Monday Musings: January 4, 2021

Jan 04, 2021


Public Trust Credit Team
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Major players release their 2021 outlooks, giving investors rosy thoughts to ponder

The major banks and investment firms have released their 2021 investment outlooks and provided investors with plenty to ponder. Below is our recap of the top themes:
Economic Growth
Most strategists believe that 2021 will start off rocky due to surging COVID-19 outbreaks around the world and the discovery of a new, more contagious strain. However, multiple vaccines have been approved and distribution has begun so there is plenty of pent-up demand from consumers to kick start a recovery. Many banks are calling for a shift from goods to services and from public spending to private spending which bodes well. Globally, risks appear to be concentrated on the upside with economists looking for near 4% GDP growth in the U.S. and 5.2% for global growth in 2021.
Monetary/Fiscal Policy
On the monetary policy front, strategists believe that global central banks have used most of their ammunition and do not have many tools left to intervene. Most expect balance sheet expansion at the Fed to the tune of $5 trillion in 2021 but no hikes until at least 2024, in line with comments from the Fed. We expect this to lead to a more normalized period of Fed operations, similar to post-financial crisis times, with the Fed sitting on the sidelines to wait and see. As the recent U.S. stimulus has shown, fiscal policy remains uncertain, but global government spending is likely to remain elevated as economies recover.
Most strategists expect muted inflation in the near term with certain risks. Strong economic recovery coupled with large government spending could lead to an environment where inflation accelerates faster than predicted, but soft fundamentals elsewhere in the economy have led most economists to believe a strong surge in inflation is unlikely and that real rates could remain negative. Many economists believe global economic growth has moved 2-3% below its pre-COVID-19 trendline, leading to a permanent loss of output that could keep inflation mostly muted.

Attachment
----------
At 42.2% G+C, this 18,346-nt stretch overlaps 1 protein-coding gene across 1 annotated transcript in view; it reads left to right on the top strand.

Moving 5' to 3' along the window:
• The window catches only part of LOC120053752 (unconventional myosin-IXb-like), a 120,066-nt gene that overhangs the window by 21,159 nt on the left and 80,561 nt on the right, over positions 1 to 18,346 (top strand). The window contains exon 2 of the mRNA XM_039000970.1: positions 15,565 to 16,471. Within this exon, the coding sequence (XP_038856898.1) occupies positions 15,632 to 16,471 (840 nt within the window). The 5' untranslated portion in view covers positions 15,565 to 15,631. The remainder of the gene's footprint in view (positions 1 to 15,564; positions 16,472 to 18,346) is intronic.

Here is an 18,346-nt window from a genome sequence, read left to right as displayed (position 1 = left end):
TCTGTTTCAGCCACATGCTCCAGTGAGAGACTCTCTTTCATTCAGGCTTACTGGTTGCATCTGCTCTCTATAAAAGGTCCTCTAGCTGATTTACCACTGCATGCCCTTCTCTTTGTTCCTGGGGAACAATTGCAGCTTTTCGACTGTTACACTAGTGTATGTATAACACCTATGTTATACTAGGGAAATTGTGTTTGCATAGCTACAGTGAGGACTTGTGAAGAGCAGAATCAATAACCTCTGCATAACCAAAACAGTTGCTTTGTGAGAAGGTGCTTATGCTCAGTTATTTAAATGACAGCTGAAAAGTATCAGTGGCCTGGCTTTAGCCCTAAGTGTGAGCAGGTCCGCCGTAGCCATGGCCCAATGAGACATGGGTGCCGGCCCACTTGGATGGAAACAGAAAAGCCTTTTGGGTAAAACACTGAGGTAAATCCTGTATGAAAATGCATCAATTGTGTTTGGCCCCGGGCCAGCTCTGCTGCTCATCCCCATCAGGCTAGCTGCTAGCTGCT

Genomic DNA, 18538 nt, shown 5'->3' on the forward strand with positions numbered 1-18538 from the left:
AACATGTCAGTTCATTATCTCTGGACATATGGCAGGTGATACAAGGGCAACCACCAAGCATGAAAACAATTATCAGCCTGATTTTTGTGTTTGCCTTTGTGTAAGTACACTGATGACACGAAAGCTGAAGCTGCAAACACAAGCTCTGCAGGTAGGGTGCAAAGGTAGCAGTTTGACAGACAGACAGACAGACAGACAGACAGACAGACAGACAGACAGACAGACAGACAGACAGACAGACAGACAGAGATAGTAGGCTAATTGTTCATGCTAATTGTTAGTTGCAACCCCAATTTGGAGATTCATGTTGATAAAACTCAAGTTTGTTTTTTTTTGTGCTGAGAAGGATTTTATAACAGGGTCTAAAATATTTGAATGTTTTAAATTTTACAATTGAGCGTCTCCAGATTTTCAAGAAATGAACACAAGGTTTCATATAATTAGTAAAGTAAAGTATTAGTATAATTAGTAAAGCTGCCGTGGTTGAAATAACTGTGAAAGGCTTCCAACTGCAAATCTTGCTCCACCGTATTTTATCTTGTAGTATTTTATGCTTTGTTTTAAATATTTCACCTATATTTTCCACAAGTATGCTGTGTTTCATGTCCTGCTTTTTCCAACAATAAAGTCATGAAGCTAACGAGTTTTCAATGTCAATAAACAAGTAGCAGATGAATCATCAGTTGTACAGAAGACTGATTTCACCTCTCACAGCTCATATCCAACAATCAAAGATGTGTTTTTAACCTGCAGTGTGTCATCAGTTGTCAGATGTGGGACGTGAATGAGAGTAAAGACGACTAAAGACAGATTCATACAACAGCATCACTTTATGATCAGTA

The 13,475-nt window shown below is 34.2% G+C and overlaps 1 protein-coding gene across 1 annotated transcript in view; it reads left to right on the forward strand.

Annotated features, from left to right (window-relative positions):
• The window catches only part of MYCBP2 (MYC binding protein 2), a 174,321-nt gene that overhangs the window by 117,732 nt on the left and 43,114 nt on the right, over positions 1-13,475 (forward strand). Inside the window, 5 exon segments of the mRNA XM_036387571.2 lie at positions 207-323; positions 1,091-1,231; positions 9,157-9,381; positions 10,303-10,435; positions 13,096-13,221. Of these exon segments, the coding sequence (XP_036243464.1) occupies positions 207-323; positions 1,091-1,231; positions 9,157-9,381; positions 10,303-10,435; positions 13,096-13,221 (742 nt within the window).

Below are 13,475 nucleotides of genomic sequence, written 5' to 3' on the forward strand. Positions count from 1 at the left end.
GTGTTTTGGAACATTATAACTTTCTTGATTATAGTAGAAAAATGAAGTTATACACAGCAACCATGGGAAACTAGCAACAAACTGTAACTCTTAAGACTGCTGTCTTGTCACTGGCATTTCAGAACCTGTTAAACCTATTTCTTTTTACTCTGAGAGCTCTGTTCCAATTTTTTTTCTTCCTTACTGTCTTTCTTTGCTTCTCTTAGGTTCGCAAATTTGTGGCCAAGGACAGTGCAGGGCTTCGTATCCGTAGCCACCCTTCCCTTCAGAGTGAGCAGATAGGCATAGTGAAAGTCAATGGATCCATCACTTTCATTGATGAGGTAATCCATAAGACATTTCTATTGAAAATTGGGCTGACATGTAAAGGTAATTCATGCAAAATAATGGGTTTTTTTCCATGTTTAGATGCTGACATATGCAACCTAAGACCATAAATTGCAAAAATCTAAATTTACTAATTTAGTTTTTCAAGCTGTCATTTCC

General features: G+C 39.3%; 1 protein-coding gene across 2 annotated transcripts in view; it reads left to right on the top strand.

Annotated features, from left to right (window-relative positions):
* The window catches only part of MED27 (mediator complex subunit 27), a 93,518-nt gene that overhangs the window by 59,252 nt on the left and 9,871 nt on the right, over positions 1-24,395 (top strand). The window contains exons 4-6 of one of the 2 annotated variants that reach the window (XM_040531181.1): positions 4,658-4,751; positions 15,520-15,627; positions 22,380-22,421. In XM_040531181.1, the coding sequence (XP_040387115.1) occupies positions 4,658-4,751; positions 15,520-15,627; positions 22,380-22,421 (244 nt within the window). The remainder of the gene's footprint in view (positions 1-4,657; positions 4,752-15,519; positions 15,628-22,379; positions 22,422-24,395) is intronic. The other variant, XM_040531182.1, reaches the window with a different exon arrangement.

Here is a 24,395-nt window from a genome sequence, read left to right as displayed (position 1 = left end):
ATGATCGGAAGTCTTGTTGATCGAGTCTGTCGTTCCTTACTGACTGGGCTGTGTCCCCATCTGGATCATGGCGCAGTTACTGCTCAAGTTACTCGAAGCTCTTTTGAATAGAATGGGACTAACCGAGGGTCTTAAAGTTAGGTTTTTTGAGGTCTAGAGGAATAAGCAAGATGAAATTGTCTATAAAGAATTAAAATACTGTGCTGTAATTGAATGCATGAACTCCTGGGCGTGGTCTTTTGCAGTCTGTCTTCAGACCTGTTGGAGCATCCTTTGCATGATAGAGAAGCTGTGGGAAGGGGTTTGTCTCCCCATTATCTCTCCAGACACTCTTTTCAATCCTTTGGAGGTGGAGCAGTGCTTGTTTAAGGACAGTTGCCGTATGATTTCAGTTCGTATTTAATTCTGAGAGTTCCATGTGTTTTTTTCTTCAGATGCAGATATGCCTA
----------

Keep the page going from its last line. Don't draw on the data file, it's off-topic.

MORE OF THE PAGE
2021 appears to be the year of steepening due to a variety of factors. Treasury issuance is expected to focus on the middle-to-long-end of the curve which should boost yields when coupled with growth expectations. The short-end of the curve should remain tight and near-zero as demand remains strong. Finding value in investment-grade credit may prove challenging as the asset class comes off of a strong year and spreads remain within the non-recessionary band of 90 – 130 bps.

The Markit U.S. Manufacturing PMI data reported 57.1 this morning versus the Bloomberg survey of 56.3 for December 2020

Today’s report marks an improvement over the prior month’s reported 56.5 and remains in growth territory (>50). The ISM Manufacturing PMI reports tomorrow with November 2020 figures at 57.5 and the current survey for December at 56.7; the ISM New Orders also reports tomorrow. Figures reported at 50 or greater dictate expansion for the index while under 50 implies economic contraction. The initial jobless claims report on Thursday will be closely watched to see if restrictive COVID-19 measures during the holiday season have a material carryover into the jobs report. The current Bloomberg survey shows initial jobless claims at 803k, an increase from the last report of 787k, signaling the U.S. economy could be regressing due to elevated COVID-19 cases over the recent months. Though vaccinations are well underway in the U.S. and many developed nations, the need for additional measured fiscal and monetary response is not anticipated to go away anytime soon.
All comments and discussion presented are purely based on opinion and assumptions, not fact. These assumptions may or may not be correct based on foreseen and unforeseen events. The information presented should not be used in making any investment decisions. This material is not a recommendation to buy, sell, implement, or change any securities or investment strategy, function, or process. Any financial and/or investment decision should be made only after considerable research, consideration, and involvement with an experienced professional engaged for the specific purpose. Past performance is not an indication of future performance. Any financial and/or investment decision may incur losses.

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